Posts Tagged ‘Batman’

  Batman Year One is Frank miller’s take on The Dark Knight’s rookie period, that’s told through a comparison of lieutenant James Gordon new arrival in Gotham as well.

In the sort of Miller-trilogy of books you could put this in first, then All-Star, and finally Dark Knight Returns, this one is definitely my favorite. David Mazzucchelli’s art is solid throughout the book, there aren’t a thousand panels of news casts like there are in Dark Knight, but you get all of the information you need, it’s certainly an evolution in Miller’s storytelling from the book about Batman’s end.

The story starts as both me arrive in Gotham, Gordon comes by train, thinking that is no way for him and his pregnant wife to get a good first impression of the city, they should have flown in, to see the lights and the skyline. Almost simultaneously Bruce Wayne is on a plain thinking he should have taken the train in to see Gotham as it is, like he needs to be on street level in his home city he hasn’t been in a dozen years. Throughout the book, it also has inner monologues from both Gordon and Batman. The future Gotham commissioner’s sound like a seasoned policeman, while Batman makes a bunch of rookie mistakes. However in their respective personal lives the opposite is true, James is never sure that bringing his wife was the right idea to bring to Gotham, and his affair with his partner Sara Eisen shows how rocky that life is for him at this point. While Bruce is determined to come into his city and clean it up from the ground up. And yes, his first night out he gets shot and injured, but technically he wasn’t Batman until that night when he was ready to die and give up, a bat flew through his window, fortifying his resolve to the city.

Which, if you think about, and I have, for a moment is strange. There Bruce was, bleeding out in a chair in one of the rooms of his mansion ready to give up and meet his parents in the after world, teetering on whether or not he should ring a bell to have Alfred come and save him. Then just on the moment of deciding Gotham can do it on its own, a disoriented bat crashes through his window, giving him just the right amount of inspiration to drive onward and make his parents proud. Lucky for him he still had enough conciseness left at that point to ring the bell.

After reading this for the first time, I have this forming opinion that, had there been told entirely from the perspective of James Gordon, and have Batman take a minor side story role might have been more interesting. Year One shows Gordon raising through the ranks of the Gotham Police Department, and Batman only shows up a handful of times. It would have shown a more Gordon sided perspective and kept The Dark Knight as an elusive entity, and you could play with the fact no one knows if this masked man is a beast or man, or good, or criminal.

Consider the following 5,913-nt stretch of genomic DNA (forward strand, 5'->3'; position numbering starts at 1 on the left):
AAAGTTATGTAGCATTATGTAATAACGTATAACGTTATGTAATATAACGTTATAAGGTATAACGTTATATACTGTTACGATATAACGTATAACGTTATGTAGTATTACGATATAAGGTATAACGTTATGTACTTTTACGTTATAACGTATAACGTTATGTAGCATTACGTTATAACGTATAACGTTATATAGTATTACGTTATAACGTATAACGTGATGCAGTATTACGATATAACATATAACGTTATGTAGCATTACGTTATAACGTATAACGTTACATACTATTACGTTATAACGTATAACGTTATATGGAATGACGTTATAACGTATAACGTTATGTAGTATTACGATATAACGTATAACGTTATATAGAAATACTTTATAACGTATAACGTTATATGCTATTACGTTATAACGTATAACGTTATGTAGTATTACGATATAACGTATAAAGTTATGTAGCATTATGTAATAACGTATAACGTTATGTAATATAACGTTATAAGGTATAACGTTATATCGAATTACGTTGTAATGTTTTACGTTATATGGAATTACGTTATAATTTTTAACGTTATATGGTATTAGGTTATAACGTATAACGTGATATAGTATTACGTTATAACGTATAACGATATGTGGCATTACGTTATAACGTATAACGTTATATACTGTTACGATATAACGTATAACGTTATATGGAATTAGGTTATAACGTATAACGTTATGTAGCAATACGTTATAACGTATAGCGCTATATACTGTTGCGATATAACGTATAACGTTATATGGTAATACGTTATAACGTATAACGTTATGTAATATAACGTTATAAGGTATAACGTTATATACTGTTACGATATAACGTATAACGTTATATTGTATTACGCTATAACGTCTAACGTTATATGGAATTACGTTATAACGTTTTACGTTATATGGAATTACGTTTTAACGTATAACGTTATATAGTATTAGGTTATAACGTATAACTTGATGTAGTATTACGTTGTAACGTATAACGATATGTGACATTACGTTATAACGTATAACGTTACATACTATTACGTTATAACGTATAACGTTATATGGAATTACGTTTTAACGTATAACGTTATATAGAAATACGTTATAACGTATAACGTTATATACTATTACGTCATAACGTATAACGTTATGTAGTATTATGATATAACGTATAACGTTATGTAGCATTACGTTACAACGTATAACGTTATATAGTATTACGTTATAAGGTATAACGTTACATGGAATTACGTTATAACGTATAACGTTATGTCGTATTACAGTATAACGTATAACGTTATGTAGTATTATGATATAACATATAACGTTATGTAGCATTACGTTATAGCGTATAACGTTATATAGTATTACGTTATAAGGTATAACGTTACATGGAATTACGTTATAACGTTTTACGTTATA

All is good though, the two stories blend where they need to, and you see where James and Bruce are when they aren’t crossing paths, I never felt like there was ever a part where someone was in multiple places. There is an appearance of Selina Kyle, who starts out as a prostitute in a leather outfit, then becomes a jewel thief who dresses like a cat. Where one of if not only, minor complaint comes from. The decision of Selina to go from hooker to jewel thief was lost on me, especially the part where she thinks it is a good idea to dress up like a cat. Catwoman was just in it a few pages and maybe I missed something another reading would clear up.

Year One is well worth a read if you haven’t, it is an enjoyable time that show both the introduction of Batman to Gotham, and Gotham to its future police commissioner.


With that being said, this is the 52nd BatMonday post, making it a full year of Batman. Meaning, this is the last post for my year-long Batman project. I think I learned a few things for my next endeavor, whatever that is, like make things more clear where things are going. I would really like to write more Batman, there are tons of things I hadn’t gotten to, like A Long Halloween, or Arkham Asylum: A serious House on Serious Earth. A lot more characters to show a small spotlight on, I totally would have done Bat-Mite and Azrael if I had more time. I also had this idea of highlighting people who put on the cape and cowl, that werent’ Bruce Wayne. I still might, but I’m at least going to take a break beforehand.

If you have been here for the whole thing Thank You, hell, if this is your first time stumbling across my BAtman ramblings thanks for showing up there is plenty more if you liked what you read. I hope everyone liked anything I said, even in a small nondescript kind of way.

Good Luck and have Batman

~Jason

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Batman of Zor-En-Arrh

Posted: April 6, 2015 in Character
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  First appearing in Batman #113 in a story called “The Superman of Planet X” the alien Tlano takes up the mantle of the Bat on a far away planet. In the Silver Age, The Batman of Zor-En-Arrh was a combination of Superman and Batman. He has many of Superman’s powers and grew up on a farm on his home planet.